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Weaving the Boundary
By Karenne Wood
88 pp. / 6.00 x 9.00 / 2016
Paper (978-0-8165-3257-5)
  - Sun Tracks

Related Interest
  - Poetry

Evocative, haunting, and ultimately hopeful, Karenne Wood's Weaving the Boundary explores personal and collective memories and contemporary American Indian realities through lenses of human
This collection by Karenne Wood is essentially a collection of word weavings. Some of the weavings are voices from the deep history of the Americas, who surface to remind us of their names. Others rise up from the storehouse of mythic origin stories. As you read these poems, you can hear the plants growing that make the paper for the book, the materials of the weavings. Such is the power of these poems.

—Joy Harjo, Mvskoke poet, musician, performer, and teacher

'Words . . . keep faith with each other / and earth' in Wood's broad and illuminating new book centered on indigenous persistence along the Eastern Seaboard. Personas such as Matoaka, who the world came to know as Pocahontas, and others tell us their long-obscured truths. These poems move us through indigenous history to reveal our presence today—in an act of resistance and revelation and faith.

—Heid E. Erdrich, author of Cell Traffic: New and Selected Poems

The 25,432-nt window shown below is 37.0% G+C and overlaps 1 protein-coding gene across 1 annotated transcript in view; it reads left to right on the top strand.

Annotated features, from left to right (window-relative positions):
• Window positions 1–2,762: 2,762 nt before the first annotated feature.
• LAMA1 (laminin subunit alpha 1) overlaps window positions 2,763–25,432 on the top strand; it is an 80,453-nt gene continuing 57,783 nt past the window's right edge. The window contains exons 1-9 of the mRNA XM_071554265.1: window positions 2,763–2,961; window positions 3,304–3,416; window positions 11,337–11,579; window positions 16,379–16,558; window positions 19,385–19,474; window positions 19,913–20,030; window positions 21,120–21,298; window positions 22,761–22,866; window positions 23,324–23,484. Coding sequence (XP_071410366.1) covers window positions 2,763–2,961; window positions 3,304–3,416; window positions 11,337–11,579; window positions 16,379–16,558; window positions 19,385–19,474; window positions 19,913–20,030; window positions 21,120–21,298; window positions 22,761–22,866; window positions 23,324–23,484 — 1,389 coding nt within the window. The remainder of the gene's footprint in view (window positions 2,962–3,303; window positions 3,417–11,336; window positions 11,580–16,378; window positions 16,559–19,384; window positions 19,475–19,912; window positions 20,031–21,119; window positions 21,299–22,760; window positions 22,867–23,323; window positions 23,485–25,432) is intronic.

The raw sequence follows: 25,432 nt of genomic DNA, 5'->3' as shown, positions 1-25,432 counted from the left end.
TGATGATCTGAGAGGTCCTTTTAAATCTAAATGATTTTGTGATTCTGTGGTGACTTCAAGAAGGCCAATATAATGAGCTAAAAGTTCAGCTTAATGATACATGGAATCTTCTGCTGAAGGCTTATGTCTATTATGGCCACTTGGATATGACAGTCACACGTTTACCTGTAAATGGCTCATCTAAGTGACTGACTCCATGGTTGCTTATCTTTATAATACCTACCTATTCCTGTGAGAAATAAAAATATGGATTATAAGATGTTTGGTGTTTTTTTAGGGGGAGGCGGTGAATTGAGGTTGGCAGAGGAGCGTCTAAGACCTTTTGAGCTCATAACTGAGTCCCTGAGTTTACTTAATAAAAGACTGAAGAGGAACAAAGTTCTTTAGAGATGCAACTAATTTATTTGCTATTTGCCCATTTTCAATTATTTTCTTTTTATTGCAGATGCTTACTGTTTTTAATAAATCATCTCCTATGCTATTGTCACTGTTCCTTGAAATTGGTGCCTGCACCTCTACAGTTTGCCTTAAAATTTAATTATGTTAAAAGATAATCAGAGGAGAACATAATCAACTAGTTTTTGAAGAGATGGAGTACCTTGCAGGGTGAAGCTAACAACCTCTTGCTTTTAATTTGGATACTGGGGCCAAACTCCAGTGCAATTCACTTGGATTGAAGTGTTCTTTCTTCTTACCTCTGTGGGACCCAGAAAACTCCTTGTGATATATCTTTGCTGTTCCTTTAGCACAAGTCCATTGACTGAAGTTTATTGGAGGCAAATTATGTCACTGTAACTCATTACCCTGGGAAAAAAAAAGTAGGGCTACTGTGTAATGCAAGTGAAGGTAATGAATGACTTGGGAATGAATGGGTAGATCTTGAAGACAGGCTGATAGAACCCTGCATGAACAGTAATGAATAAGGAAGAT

Weaving the Boundary is a rare work of ranging significance: a lyric art that traverses the hemisphere through five centuries, inscribing the past against history, land against geography, home against wilderness, a cry against what is Not-There. It is all of what happened, not some of what some have said happened, and it is also a poetry of continuous incarnation, humming with reverence and ferocity, a poetry of calling forth both the living and the dead, aware that it is through utterance you come into being. Wood has given us a deep gift, poetry radiant with what must be said.

—Carolyn Forché, poet

Wood delivers an absorbing read about love and betrayal, loss and forgiveness, a violent history with real and imagined people.

—Indian Country Today

These poems impress through Wood's adept control of voice.

—Kenyon Review Online

Her prose is gentle, lyrical or vigorous one moment, and deeply intimate the next. And haunting, always haunting!

—Impressions of a Reader

loss, desire, violence, and love.

This focused, accessible collection carries readers into a deep and intimate understanding of the natural world, the power of language, and the interconnectedness of life. Untold stories are revealed through documented events in various tribal histories, and indictments of destructive encounters between Western colonialism and Native peoples are juxtaposed with a lyric voice that gently insists on reweaving the past, honoring women and all life, creating a sovereign space for indigenous experience. Wood writes, "Nothing was discovered. Everything was already loved."

Political yet universal, Weaving the Boundary tells of love and betrayal, loss and forgiveness. Wood intertwines important and otherwise untold stories and histories with a heightened sense of awareness of Native peoples' issues and present realities.

Moving from elegy to evocations of hope and desire, the poems call for respect toward Mother Earth and feminine sensibility. One hears in this collection a longing to be carried deeper into the world, to return to tradition, to nature, to truth, to an innate belonging in the "weaving" of all life.

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